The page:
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11

I am curious, what is the purpose of printing a single-height outline around the objects to be printed? The (equidistant) lines at distance from the print object is called the "skirt", the skirt is an option found under the "Build Plate Adhesion" options in your slicer. The primary function of the skirt is to get the flow going, but there are more benefits ...


5

I use kapton tape to fixate the glass plates to the heated beds on two of my printers, one a Prusa i3 clone, the other a CoreXY. The tape is able to withstand higher temperatures, and is very thin, so it doesn't have the drawbacks of limiting the print area or high chance the nozzle hitting the clips.


5

your print surface is destroyed So, you managed to rip off your print surface in the center. Happened to me too. the corners of my scraper were too sharp, cutting the surface. Another time I did pierce the surface with my nozzle. Damage happens. Replacement surfaces for the Ender3 start at about 5 bucks a piece. So get yourself some spares. Clean your bed ...


4

If the V roller wheels aren't tight on the Y axis beam, it means the eccentric nuts are not adjusted correctly. Two of the rollers are mounted centered on the holes in the carriage frame, but the other two are on eccentric nuts which displace them from center slightly depending on the orientation the nut is turned to, to allow tightening and loosening of the ...


4

My understand is that's is basically a purging extrusion, so that you get flow through the extruder before you start printing the object, as filament that's been inside the hotend during warm-up might have been "overcooked" by spending too much time in the hotend at temperature. It also helps stabilise the PID loop controlling the extruder temperature by ...


3

I'm not sure what "the build plate keeps slipping while printing. I tried to use binder clips to keep the plate in place" means, but if you have a build surface and a bottom heated bed, you can look for "silicone thermal pad 0.5mm". You can put it between build surface and lower bed, so that it will increase friction and there won't be ...


3

The build surface on the Ender3 is a BuildTak clone. The picture is a bit unclear, but given my experience with BuildTak (clones) this certainly damage because of heat. You can, as suggested before, replace the bed surface, but I do not think it is necessary at this stage. Normally these surfaces do not get damaged that easily but to prolong the life try ...


3

Unfortunately, you may have to destroy this part, or the build surface, just to get it off the plate. It looks really on there, and if you can't get under it even with a razor that further supports my gut instinct. It's happened to me before, just part of learning how to print with a particular material on a particular printer and build surface. One thing ...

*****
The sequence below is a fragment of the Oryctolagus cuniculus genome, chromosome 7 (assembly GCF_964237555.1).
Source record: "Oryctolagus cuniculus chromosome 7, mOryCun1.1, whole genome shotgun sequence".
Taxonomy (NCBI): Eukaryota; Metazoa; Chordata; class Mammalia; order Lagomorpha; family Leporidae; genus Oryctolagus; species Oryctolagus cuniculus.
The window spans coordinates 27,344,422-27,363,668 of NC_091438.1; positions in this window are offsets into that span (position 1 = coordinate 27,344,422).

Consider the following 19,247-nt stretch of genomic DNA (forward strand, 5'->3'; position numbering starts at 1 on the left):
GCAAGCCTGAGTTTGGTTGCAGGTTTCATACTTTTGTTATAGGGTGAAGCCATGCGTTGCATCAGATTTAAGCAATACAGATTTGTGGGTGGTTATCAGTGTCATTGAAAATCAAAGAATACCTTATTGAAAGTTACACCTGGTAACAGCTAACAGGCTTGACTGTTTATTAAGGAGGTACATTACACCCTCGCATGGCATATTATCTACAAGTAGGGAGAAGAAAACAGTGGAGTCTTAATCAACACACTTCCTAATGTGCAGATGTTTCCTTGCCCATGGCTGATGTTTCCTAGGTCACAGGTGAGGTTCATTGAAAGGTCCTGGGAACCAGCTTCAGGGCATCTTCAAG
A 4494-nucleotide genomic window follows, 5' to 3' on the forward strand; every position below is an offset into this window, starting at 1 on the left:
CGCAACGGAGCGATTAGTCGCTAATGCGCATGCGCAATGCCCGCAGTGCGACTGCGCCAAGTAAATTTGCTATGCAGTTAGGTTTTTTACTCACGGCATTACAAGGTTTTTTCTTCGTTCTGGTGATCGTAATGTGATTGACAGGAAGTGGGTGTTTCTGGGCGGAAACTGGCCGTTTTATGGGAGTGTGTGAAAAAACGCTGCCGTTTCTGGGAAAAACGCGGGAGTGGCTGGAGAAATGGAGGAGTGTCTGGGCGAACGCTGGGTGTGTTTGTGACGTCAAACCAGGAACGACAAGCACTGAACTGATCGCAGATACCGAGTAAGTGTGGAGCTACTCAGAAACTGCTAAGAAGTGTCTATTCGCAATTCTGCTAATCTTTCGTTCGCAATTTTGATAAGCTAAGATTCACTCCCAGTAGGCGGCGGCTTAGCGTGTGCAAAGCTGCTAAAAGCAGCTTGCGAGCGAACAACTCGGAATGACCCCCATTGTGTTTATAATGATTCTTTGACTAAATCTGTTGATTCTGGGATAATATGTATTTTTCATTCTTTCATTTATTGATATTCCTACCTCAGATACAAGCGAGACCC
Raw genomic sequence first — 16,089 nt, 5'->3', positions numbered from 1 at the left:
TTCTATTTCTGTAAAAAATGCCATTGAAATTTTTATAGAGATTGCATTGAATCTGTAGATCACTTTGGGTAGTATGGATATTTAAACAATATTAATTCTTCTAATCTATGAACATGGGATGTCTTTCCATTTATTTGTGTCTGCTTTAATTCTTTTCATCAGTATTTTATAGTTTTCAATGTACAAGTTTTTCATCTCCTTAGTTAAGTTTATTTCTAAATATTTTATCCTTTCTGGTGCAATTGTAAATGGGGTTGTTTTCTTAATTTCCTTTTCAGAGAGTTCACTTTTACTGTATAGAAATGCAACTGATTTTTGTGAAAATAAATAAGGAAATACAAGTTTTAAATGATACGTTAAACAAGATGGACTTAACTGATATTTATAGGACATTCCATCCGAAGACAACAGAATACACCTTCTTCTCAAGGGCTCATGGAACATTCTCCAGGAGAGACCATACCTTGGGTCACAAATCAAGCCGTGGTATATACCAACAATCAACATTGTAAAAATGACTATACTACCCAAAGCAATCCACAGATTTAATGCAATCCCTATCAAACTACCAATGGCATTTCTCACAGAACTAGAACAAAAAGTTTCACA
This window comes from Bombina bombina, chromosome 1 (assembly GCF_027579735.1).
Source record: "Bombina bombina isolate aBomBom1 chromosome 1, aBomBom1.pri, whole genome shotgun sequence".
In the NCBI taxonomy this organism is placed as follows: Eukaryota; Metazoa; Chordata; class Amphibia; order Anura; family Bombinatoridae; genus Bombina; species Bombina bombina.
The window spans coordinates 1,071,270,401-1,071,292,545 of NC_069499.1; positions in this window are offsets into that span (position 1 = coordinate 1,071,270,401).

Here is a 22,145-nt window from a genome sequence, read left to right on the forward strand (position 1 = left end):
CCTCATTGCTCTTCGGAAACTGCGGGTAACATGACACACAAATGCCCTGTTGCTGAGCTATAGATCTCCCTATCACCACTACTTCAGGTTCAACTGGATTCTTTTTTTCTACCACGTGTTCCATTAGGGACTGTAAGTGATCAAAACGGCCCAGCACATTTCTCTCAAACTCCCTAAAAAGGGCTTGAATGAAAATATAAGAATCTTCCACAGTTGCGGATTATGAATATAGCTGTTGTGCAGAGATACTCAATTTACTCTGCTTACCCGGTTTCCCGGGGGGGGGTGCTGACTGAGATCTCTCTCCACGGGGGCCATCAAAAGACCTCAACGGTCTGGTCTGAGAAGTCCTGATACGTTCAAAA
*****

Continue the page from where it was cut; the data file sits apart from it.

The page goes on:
2

I've printed for several years direct onto the 3 mm heated bed of the Anet A8 I used; worked perfectly! I did use a specific 3D print spray for adhesion, see e.g. this answer on "Should you use hairspray on a metal bed 3D printer?".


2

I would try a single edge razor blade at a low angle used as a scraper. If you can't feel the blade catching in the residue, it probably isn't an issue. If you must get rid of it you don't have good choices of solvents. Maybe you can burn it off by placing the class in an oven through a clean cycle. With luck the hearing and cooling won't break the glass....


2

Ethanol (Ethyl Alcohol) should work just fine as long as it's around 80% or more. It's very similar to isopropanol as a cleaning solvent. What you're basically doing is removing any stray grease from the bed with a solvent that evaporates quickly. Methanol would also probably work. It's very poisonous though, and shouldn't come into contact with your skin, ...


2

It's because the bed heats up. Since the bed can heat up to the point that locktite or nylon can soften, using those products to keep the screws from turning will have exactly the opposite effect.


2

You can try putting it in the oven at 100 °C and then peeling it off. At that temperature it's soft as cheese.


2

Print a filled square 2 layers thick over the whole surface of the bed and then peel off when it's still warm, so that it may take away also the previous deposits.


2

Once a time, it was the same with me, I sanded the surface well and continued for a while without any problems. The only problem was the sand pattern that was always visible in the bottom of models and finally I upgraded the bed to PEI sheet.


2

If you have tried every trick to remove the print, you probably need to replace the build surface. If the PLA is "engraved" into the build surface, your surface is damaged anyways, just replace the surface, or remove the top surface and buy a sheet of glass, preferably borosilicate.